My dad said, “I think we’re going to take this one. Sammy? You can call her Duchess.”
The puppy stopped squirming. Her hind legs hung limp. Her little pink tongue flicked out and kissed me. I thought: is that you?
I said, “Mom? I think she recognizes me. It’s Brownie! She’s come back home to me.”
My 6th period math teacher, Mr. Mulligan, was the most boring man on the planet. If I wasn’t drawing a battle between the Cylons and the Federation on the inside cover of my math notebook, I would have been asleep. While Mulligan droned on about multiplying negative fractions I saw the janitor, Joe Stern, out the window, riding around and around in circles on the Columbia Middle School lawn mower.
I thought he had to be getting dizzy, just going in circles like that. Mulligan’s voice, the low humming of the motor through the closed windows, and the hot room became too much. I watched a fly land on the windowsill and crawl around, buzzing on and off. Outside, Mr. Stern went around and around and around. My eyes began to close.
I must have fallen asleep, because when the breeze hit my face, I woke up standing in the fresh cut grass outside. The janitor turned just in time to avoid running me over. I stood there blinking. I didn’t know how I got there. I told them, but they didn’t believe me. I got three days of detention for leaving the building without a pass.
By the time I was in high school, it had happened enough times that I realized I might end up wherever my attention focused. I was jumpy and nervous, worrying that it would happen unexpectedly. My grades were horrible, I wasn’t sleeping.
I met Alice in the cafeteria. She sat next to me and said, “I remember you from middle school. I was in Mulligan’s class that day, and I saw you disappear.” We became pretty good friends. She told me, “You have a gift, Sammy; you should practice it to make it stronger, like a muscle.” She wanted to help.
My mom had gone back to work, so there was nobody to bother us at my house. Alice suggested I try simple moves at first, like from the den to the bathroom. I discovered that all I had to do was to clearly imagine one detail, like the pattern in the counter top or the way the chrome around the sink drain was chipped, and I would find myself sitting on the toilet or on the edge of the bathtub. A moment later Alice would call after me: “Hey Sammy, you in there?”
I wanted to teach her how I did it, but she didn’t want to try. Once I grabbed her hand just before I moved, but she yanked it back and stormed out of the house. We never talked about it, and I didn’t bring it up again. Alice was my only friend.
One afternoon just before Christmas my mom and dad showed up at school together. I was called down to the office; they told me to go by my locker and collect my stuff. We drove all night to a hospital in Saint Louis. My grandpa was very ill, and he might not live through the night. When we arrived in the morning the priest was just leaving. My grandpa was a big, gruff man; I used to be afraid of him. But he looked small and pale in that hospital bed. His color reminded me of an old shirt that has been washed too many times.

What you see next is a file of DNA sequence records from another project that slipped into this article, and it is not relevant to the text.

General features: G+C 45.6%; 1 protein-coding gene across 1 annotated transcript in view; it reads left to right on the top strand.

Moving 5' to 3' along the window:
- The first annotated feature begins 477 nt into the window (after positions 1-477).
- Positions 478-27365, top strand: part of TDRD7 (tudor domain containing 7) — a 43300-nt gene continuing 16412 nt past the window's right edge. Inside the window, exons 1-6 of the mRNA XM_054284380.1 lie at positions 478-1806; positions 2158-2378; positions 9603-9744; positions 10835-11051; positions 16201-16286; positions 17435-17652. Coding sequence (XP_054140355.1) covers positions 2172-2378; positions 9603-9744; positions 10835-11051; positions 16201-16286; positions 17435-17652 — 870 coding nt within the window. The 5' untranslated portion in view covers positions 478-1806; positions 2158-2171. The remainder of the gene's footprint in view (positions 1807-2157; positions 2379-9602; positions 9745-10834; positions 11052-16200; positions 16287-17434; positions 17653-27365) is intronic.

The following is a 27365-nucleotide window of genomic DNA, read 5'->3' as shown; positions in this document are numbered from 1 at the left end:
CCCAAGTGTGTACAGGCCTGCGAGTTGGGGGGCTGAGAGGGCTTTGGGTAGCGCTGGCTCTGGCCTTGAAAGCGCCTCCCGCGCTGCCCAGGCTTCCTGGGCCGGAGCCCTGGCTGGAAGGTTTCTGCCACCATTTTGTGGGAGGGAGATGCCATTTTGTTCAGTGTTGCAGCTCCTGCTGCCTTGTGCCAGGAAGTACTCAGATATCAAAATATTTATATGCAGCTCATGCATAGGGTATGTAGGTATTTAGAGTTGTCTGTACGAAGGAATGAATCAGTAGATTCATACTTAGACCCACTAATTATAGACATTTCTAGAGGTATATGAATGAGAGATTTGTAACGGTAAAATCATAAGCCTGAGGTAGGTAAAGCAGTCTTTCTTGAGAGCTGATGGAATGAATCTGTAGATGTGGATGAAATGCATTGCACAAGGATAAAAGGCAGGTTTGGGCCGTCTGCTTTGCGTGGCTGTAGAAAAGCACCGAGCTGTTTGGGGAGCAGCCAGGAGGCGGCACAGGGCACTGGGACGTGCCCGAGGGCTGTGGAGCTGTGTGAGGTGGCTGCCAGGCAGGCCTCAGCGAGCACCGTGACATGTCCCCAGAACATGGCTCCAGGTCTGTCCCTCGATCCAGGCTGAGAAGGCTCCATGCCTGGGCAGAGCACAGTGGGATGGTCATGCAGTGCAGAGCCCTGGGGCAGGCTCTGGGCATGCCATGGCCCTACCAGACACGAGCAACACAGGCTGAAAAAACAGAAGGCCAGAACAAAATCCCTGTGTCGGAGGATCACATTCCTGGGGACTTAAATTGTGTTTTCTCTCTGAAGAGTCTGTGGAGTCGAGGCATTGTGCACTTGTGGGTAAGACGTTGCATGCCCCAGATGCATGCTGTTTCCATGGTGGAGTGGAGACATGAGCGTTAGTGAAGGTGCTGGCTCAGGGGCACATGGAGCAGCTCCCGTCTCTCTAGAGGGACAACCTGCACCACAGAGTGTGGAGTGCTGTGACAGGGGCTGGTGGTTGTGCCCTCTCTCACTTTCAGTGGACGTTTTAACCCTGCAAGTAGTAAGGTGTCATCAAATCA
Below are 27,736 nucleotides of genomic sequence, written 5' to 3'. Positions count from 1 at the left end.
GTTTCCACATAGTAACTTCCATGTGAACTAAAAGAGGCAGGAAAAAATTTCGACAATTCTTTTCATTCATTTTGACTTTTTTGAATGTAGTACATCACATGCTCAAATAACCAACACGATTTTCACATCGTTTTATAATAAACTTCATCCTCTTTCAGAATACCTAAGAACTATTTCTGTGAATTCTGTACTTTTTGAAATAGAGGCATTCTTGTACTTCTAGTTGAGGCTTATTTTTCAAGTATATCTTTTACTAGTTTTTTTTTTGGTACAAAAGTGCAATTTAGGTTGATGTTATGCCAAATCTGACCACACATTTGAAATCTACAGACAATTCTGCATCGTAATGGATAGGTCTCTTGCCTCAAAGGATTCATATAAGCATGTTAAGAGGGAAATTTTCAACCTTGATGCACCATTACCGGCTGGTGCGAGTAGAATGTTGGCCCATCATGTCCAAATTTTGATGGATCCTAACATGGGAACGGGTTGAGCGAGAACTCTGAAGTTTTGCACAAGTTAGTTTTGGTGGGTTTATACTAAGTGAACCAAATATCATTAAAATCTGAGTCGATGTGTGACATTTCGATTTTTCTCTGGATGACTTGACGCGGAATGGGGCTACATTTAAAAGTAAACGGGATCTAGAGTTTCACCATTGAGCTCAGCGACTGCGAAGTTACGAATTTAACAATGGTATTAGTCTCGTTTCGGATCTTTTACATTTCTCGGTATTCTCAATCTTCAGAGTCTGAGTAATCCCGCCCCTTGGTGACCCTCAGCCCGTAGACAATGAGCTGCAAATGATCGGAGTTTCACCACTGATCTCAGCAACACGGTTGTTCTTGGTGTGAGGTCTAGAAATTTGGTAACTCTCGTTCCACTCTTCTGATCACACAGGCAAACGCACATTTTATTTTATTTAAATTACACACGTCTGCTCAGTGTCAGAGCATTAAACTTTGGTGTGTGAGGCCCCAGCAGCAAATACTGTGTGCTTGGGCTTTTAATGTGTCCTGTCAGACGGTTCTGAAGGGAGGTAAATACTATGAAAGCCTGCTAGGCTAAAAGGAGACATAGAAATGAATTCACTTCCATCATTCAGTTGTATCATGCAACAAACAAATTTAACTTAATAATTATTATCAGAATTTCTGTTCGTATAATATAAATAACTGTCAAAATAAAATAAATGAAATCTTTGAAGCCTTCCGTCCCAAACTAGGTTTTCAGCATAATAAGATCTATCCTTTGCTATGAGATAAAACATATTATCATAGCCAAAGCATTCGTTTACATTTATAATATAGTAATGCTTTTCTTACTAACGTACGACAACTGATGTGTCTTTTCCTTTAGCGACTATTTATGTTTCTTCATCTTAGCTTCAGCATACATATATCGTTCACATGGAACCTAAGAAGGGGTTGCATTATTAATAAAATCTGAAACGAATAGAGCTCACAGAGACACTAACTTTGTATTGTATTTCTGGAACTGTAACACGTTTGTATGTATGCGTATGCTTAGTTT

My mom said, “Dad? Sammy’s here, and Paul… We’re all here to say goodbye, dad. Can you hear me?” She motioned me to come closer.
I really wanted to get away from that room. If I let myself, I could be somewhere else in a moment, but it would be hard to explain. I moved up next to him, and he mumbled. I asked, “What did you say grandpa?”
I sat down in the chair next to the bed. My mom said, “Listen Sam, you stay here with him for a bit. Your dad and I are going for coffee. Do you want anything?” I shook my head.
I sat there listening to his breathing; he had those little tubes under his nose, and he would wheeze on every exhale. I looked around the room. There was a plastic bed pan; a vase of wilting flowers, the TV remote–it seemed so sad and superficial that my big strong grandfather was dying in such a cruddy little room.
He suddenly opened his eyes, but he wasn’t looking at me. He said, very clearly, “I don’t know how to do this.”
“Do what grandpa?”
“I can’t find it; I can’t find the door…”
I thought of the time in the ice bath. My mom told me that I had a 106 degree fever, and they were afraid I was going to die. It gave me an idea, I said, “Can you see an orange light, grandpa?”
“Where’s the light? I can’t find the light.” He was only taking short, little breaths.
I imagined the pulsing orange light with the yellow around the edges. I looked into the image in my mind and noticed that it was like a flame. Little blue sparks shot out of the center like ribbons. I was standing in front of an open doorway with the orange light radiating from the room on the other side. It wasn’t hot or anything. My grandpa was standing next to me looking off to the side. I took his big, soft hand, and pulled him forward. I said, “Look Gramps, there’s the door, you want to go through it? It’s okay you know. I think that’s where you’re supposed to go.”
He didn’t look at me. He said “Oh yes.” Then he walked through and disappeared into the light.
I watched for a moment; my heart pounding, but not because I was scared. I wondered where he was going, and I wanted to follow, but I remembered my mom and dad. The next moment I was sitting in the chair. I looked over at the body on the bed. A faint smile curled the corner of his ashen lips, but my grandfather was already gone.
NOTE: This piece was graciously published in Connotation Press (and I am in pretty good company there!). Please check them out and SUBMIT!
Where they Go by Ron Heacock is licensed under a Creative Commons Attribution-NonCommercial 4.0 International License.
Based on a work at http://www.connotationpress.com/fiction/1757-ron-heacock-fiction.
Permissions beyond the scope of this license may be available at firstname.lastname@example.org.